and waste utilization. Roof runoff, heavy use area, pest management, livestock exclusion,

and nutrient management are also addressed. Poultry conservation plans outline practices

for composting or incineration of dead birds, waste storage, waste utilization and nutrient

management. The partnership is also working with the row crop, vegetable, and forage

farmers to implement nutrient and irrigation BMPs on their farms.

In addition to BMP implementation, the partnership has developed BMP effectiveness

research and BMP follow-up programs. The research program has been developed to verify

the BMP effectiveness on farm scale operations. The BMP follow-up or Quality Assurance

Program has been developed to verify BMPs are being maintained and operated as

designed over time. For more information about this effort, contact the Suwannee River

Partnership at 1-800-226-1066.



While the listing that follows is not all

inclusive, it provides an overview of the major

assistance programs available to Florida


Environmental Quality Incentives

Program (EQIP). This provides technical,

educational, and financial assistance to

eligible farmers and ranchers to address soil,

water, and related natural resource concerns on

their lands in an environmentally-beneficial

and cost-effective manner. The USDA-NRCS

administers this program, establishes key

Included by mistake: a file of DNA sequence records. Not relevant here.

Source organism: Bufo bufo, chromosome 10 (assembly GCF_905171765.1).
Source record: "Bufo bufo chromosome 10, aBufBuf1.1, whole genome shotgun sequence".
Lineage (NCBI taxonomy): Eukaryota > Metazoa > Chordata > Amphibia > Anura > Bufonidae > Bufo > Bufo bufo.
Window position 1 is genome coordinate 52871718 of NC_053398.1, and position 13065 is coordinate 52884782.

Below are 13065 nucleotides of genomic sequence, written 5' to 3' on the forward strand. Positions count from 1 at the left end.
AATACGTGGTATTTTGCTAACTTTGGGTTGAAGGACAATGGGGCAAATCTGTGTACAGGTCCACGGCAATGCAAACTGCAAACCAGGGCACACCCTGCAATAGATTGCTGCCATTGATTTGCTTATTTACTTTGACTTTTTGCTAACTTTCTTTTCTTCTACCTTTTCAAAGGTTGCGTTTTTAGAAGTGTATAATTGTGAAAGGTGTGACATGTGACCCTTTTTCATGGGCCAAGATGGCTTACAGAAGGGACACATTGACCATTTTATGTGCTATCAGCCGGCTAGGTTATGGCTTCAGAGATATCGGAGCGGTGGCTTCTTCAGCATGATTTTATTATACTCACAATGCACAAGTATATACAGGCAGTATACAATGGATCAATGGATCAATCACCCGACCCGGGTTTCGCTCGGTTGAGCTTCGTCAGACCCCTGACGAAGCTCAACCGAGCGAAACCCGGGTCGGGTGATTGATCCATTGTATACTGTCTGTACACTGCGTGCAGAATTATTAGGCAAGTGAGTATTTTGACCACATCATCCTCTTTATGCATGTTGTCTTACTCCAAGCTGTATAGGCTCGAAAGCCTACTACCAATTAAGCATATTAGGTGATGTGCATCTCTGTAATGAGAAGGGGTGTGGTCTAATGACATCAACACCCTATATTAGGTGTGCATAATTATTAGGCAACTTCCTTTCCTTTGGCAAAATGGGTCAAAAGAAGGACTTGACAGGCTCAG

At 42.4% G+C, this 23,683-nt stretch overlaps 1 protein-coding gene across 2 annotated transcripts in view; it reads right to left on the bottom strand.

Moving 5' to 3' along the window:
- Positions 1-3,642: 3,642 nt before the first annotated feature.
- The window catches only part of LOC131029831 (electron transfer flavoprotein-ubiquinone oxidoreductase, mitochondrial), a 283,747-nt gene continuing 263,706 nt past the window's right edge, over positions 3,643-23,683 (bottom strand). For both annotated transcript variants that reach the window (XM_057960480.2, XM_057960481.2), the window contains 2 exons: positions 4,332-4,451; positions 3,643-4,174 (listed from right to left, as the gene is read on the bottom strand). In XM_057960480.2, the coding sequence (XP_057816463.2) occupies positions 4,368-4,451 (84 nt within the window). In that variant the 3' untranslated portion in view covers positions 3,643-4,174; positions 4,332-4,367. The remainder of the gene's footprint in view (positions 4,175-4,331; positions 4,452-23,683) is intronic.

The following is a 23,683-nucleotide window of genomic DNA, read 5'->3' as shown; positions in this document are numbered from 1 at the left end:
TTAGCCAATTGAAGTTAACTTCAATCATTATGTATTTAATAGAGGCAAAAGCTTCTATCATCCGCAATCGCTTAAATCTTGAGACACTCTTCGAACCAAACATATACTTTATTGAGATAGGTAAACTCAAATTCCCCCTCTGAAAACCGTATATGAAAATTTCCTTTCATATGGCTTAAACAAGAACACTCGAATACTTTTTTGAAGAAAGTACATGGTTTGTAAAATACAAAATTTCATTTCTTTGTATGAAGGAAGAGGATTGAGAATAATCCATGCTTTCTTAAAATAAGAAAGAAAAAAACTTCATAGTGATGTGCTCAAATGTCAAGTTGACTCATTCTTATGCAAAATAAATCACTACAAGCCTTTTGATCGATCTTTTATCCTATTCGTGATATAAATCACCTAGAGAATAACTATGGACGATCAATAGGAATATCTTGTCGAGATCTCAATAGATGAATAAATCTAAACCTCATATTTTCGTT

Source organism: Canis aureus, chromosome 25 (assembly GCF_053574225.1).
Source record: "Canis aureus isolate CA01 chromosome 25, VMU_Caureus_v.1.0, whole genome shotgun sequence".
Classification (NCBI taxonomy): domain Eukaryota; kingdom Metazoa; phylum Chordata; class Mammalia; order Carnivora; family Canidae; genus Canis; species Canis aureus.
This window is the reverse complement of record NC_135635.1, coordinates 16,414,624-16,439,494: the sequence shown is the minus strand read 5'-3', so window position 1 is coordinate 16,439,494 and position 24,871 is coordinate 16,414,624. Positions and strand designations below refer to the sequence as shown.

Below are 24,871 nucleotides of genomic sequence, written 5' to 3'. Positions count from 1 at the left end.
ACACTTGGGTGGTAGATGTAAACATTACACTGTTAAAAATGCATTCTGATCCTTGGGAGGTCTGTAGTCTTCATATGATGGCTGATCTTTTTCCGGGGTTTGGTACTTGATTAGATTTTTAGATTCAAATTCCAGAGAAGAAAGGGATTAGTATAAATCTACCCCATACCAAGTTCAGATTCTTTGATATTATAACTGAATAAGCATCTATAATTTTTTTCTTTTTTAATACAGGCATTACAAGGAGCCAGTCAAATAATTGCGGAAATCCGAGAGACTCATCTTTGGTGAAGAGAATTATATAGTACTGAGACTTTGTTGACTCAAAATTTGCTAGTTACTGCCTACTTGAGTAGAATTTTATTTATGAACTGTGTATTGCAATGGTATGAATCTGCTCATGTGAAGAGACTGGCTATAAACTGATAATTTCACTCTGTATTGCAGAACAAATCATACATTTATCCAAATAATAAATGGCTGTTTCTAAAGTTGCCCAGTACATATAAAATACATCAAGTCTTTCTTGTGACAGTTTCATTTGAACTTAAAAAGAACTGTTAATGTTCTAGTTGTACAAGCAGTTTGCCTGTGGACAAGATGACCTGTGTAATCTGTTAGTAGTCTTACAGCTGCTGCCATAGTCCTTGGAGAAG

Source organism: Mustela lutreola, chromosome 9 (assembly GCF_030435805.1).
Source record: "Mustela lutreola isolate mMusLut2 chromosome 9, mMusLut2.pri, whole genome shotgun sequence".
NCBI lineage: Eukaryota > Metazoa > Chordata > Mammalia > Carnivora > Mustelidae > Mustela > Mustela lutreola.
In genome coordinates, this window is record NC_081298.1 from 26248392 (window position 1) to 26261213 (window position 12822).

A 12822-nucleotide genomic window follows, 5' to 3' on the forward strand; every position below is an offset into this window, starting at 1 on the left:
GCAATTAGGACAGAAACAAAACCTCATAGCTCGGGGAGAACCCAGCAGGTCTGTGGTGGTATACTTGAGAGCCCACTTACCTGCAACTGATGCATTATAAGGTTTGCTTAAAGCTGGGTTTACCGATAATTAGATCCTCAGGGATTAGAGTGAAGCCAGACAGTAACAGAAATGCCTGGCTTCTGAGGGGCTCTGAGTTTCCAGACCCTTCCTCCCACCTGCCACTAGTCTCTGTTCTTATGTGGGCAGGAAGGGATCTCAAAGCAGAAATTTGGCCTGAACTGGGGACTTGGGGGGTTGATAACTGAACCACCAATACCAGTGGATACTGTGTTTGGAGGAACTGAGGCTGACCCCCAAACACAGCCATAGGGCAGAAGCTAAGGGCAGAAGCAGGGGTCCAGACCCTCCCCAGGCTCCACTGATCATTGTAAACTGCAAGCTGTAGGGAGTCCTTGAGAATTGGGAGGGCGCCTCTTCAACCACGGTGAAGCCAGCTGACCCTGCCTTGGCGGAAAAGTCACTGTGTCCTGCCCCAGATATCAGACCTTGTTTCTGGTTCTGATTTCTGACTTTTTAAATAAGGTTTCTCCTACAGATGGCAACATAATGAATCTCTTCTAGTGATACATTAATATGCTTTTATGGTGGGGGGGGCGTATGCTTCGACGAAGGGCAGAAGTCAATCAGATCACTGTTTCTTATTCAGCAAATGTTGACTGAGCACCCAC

Geographical Priority Areas on a yearly basis,

and incorporates conservation planning as an


FDACS Total Maximum Daily Load

Program. The Office of Agricultural Water

Policy in FDACS has funds to participate with

agriculture on research, demonstration

projects, BMP development and

implementation, and cost-share programs

statewide in impaired basins under the

provisions of the Clean Water Act, Section

303d. Landowners who submit a Notice of

Intent to Implement BMPs that have been

adopted by FDACS, and are also located in

priority listed watersheds, are eligible for costsharing.

It should be noted, however, that not

all BMPs are eligible for cost-sharing under

this program. For example, surface water

control structures or irrigation system

upgrades/retrofits are eligible for cost-sharing,

but applying Institute of Food and Agricultural


Besides conservation, silviculture can be

one of the most compatible land uses with

Florida’s springs.

Sciences (IFAS) recommended rates of

fertilizer would not be eligible.

Farm-A-Syst. Offered through the IFAS

at the University in Florida, this program

enables a farmer to obtain confidential

environmental assessments by completing a

worksheet to identify potential sources of

pollution. Farm-A-Syst can help determine

what risks—whether from livestock waste

disposal, pesticide management or petroleum

storage—could threaten a farm family’s health

and financial security.

Wetlands Reserve Program (WRP).

This program, administered by the USDA-

NRCS, enables participating landowners to

establish conservation easements in order to

restore degraded wetlands and other

environmental features. Agencies, local

governments or land trusts hold the


Mobile Irrigation Laboratory. A joint

project of the water management districts and

the USDA-NRCS, its purpose is to help